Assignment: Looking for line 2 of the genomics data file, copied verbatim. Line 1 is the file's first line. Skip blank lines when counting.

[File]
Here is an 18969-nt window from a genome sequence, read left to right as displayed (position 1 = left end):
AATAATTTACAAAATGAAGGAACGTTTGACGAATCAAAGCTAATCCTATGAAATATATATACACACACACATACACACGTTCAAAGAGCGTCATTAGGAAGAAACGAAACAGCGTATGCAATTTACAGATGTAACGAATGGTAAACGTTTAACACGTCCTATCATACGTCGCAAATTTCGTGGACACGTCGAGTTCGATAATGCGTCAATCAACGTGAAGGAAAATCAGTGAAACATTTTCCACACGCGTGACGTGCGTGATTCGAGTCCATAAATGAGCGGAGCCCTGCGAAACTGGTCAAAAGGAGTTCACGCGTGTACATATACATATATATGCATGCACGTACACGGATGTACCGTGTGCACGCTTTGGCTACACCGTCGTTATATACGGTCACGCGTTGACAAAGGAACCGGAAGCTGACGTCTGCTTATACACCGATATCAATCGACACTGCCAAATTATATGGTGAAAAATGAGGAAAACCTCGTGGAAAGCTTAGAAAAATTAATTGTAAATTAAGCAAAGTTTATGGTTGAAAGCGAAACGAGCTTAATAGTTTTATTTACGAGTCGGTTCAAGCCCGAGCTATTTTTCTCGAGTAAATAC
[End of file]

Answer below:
AATAATTTACAAAATGAAGGAACGTTTGACGAATCAAAGCTAATCCTATGAAATATATATACACACACACATACACACGTTCAAAGAGCGTCATTAGGAAGAAACGAAACAGCGTATGCAATTTACAGATGTAACGAATGGTAAACGTTTAACACGTCCTATCATACGTCGCAAATTTCGTGGACACGTCGAGTTCGATAATGCGTCAATCAACGTGAAGGAAAATCAGTGAAACATTTTCCACACGCGTGACGTGCGTGATTCGAGTCCATAAATGAGCGGAGCCCTGCGAAACTGGTCAAAAGGAGTTCACGCGTGTACATATACATATATATGCATGCACGTACACGGATGTACCGTGTGCACGCTTTGGCTACACCGTCGTTATATACGGTCACGCGTTGACAAAGGAACCGGAAGCTGACGTCTGCTTATACACCGATATCAATCGACACTGCCAAATTATATGGTGAAAAATGAGGAAAACCTCGTGGAAAGCTTAGAAAAATTAATTGTAAATTAAGCAAAGTTTATGGTTGAAAGCGAAACGAGCTTAATAGTTTTATTTACGAGTCGGTTCAAGCCCGAGCTATTTTTCTCGAGTAAATAC